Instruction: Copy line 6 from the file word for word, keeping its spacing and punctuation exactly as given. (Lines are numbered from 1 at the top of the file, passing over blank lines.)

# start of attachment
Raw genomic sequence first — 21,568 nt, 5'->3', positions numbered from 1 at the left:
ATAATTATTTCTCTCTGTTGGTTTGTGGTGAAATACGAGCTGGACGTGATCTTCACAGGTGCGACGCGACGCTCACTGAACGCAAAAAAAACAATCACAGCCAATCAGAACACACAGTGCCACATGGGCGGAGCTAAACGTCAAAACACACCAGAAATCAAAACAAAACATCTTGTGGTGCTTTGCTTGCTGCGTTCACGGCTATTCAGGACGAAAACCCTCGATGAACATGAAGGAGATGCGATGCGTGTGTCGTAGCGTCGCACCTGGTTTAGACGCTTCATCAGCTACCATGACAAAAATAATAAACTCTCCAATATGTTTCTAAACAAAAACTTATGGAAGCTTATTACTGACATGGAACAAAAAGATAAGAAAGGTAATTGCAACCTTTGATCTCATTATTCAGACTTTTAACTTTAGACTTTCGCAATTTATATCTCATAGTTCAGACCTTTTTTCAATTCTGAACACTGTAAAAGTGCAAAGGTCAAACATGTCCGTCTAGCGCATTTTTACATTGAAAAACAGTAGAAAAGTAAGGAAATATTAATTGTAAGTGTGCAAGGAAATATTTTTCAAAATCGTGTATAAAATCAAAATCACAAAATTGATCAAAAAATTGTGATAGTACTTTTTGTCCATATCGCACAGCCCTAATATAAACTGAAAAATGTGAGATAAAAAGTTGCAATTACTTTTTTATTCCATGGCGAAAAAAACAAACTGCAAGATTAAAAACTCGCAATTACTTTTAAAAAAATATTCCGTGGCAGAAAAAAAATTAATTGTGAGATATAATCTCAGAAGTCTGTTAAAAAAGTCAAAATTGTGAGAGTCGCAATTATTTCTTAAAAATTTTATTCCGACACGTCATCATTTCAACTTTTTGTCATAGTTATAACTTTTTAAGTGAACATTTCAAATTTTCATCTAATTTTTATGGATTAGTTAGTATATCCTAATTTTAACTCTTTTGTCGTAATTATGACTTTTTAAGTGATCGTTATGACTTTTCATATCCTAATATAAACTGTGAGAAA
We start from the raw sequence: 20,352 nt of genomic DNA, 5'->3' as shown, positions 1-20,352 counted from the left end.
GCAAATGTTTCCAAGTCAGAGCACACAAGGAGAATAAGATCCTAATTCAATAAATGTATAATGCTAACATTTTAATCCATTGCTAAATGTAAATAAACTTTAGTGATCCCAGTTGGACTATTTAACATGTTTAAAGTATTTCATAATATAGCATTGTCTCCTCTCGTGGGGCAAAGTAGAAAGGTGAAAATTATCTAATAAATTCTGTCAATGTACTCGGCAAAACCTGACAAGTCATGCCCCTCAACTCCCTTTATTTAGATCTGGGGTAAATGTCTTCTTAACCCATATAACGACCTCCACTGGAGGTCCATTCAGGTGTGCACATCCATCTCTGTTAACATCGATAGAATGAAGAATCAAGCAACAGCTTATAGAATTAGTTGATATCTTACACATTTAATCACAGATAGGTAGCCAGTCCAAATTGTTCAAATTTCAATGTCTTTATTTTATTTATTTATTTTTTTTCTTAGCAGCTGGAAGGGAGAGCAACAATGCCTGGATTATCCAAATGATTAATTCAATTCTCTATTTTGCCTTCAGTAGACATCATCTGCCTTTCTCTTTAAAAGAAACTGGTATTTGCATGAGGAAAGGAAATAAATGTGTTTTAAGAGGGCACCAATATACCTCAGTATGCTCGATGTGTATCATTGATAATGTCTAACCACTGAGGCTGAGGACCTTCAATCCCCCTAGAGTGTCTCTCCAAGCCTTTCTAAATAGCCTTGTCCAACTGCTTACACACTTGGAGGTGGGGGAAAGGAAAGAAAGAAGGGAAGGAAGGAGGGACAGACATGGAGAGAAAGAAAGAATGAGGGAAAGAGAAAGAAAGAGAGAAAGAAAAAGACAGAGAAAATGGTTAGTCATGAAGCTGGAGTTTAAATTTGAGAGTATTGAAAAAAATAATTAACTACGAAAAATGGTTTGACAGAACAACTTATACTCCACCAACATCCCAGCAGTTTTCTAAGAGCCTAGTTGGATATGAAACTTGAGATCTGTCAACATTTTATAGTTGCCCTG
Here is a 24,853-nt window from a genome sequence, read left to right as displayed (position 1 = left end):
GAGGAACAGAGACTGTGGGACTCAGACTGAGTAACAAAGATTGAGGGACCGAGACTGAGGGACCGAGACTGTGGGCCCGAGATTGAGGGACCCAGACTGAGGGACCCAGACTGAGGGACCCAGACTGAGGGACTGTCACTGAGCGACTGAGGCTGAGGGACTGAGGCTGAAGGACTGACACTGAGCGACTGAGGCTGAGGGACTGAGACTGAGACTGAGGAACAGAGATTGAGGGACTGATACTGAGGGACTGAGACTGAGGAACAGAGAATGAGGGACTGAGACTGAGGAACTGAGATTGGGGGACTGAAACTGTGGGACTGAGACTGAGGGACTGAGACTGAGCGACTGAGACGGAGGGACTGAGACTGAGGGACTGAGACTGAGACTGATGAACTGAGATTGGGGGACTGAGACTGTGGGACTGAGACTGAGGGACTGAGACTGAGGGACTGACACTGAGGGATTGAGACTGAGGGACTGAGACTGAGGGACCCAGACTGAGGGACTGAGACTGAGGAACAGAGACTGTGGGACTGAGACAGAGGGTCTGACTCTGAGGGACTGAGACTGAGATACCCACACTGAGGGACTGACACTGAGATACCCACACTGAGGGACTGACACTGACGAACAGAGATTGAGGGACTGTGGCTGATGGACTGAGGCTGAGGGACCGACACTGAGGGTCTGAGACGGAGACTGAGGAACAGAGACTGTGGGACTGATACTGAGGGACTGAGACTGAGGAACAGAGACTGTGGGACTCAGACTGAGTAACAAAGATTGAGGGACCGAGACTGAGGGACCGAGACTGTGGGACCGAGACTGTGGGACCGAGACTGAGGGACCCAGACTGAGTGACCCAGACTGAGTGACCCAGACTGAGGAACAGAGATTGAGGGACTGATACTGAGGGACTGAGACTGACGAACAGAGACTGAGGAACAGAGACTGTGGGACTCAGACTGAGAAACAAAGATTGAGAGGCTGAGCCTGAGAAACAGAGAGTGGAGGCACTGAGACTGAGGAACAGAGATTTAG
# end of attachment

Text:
GAGGAACAGAGACTGTGGGACTCAGACTGAGTAACAAAGATTGAGGGACCGAGACTGAGGGACCGAGACTGTGGGCCCGAGATTGAGGGACCCAGACTGAGGGACCCAGACTGAGGGACCCAGACTGAGGGACTGTCACTGAGCGACTGAGGCTGAGGGACTGAGGCTGAAGGACTGACACTGAGCGACTGAGGCTGAGGGACTGAGACTGAGACTGAGGAACAGAGATTGAGGGACTGATACTGAGGGACTGAGACTGAGGAACAGAGAATGAGGGACTGAGACTGAGGAACTGAGATTGGGGGACTGAAACTGTGGGACTGAGACTGAGGGACTGAGACTGAGCGACTGAGACGGAGGGACTGAGACTGAGGGACTGAGACTGAGACTGATGAACTGAGATTGGGGGACTGAGACTGTGGGACTGAGACTGAGGGACTGAGACTGAGGGACTGACACTGAGGGATTGAGACTGAGGGACTGAGACTGAGGGACCCAGACTGAGGGACTGAGACTGAGGAACAGAGACTGTGGGACTGAGACAGAGGGTCTGACTCTGAGGGACTGAGACTGAGATACCCACACTGAGGGACTGACACTGAGATACCCACACTGAGGGACTGACACTGACGAACAGAGATTGAGGGACTGTGGCTGATGGACTGAGGCTGAGGGACCGACACTGAGGGTCTGAGACGGAGACTGAGGAACAGAGACTGTGGGACTGATACTGAGGGACTGAGACTGAGGAACAGAGACTGTGGGACTCAGACTGAGTAACAAAGATTGAGGGACCGAGACTGAGGGACCGAGACTGTGGGACCGAGACTGTGGGACCGAGACTGAGGGACCCAGACTGAGTGACCCAGACTGAGTGACCCAGACTGAGGAACAGAGATTGAGGGACTGATACTGAGGGACTGAGACTGACGAACAGAGACTGAGGAACAGAGACTGTGGGACTCAGACTGAGAAACAAAGATTGAGAGGCTGAGCCTGAGAAACAGAGAGTGGAGGCACTGAGACTGAGGAACAGAGATTTAG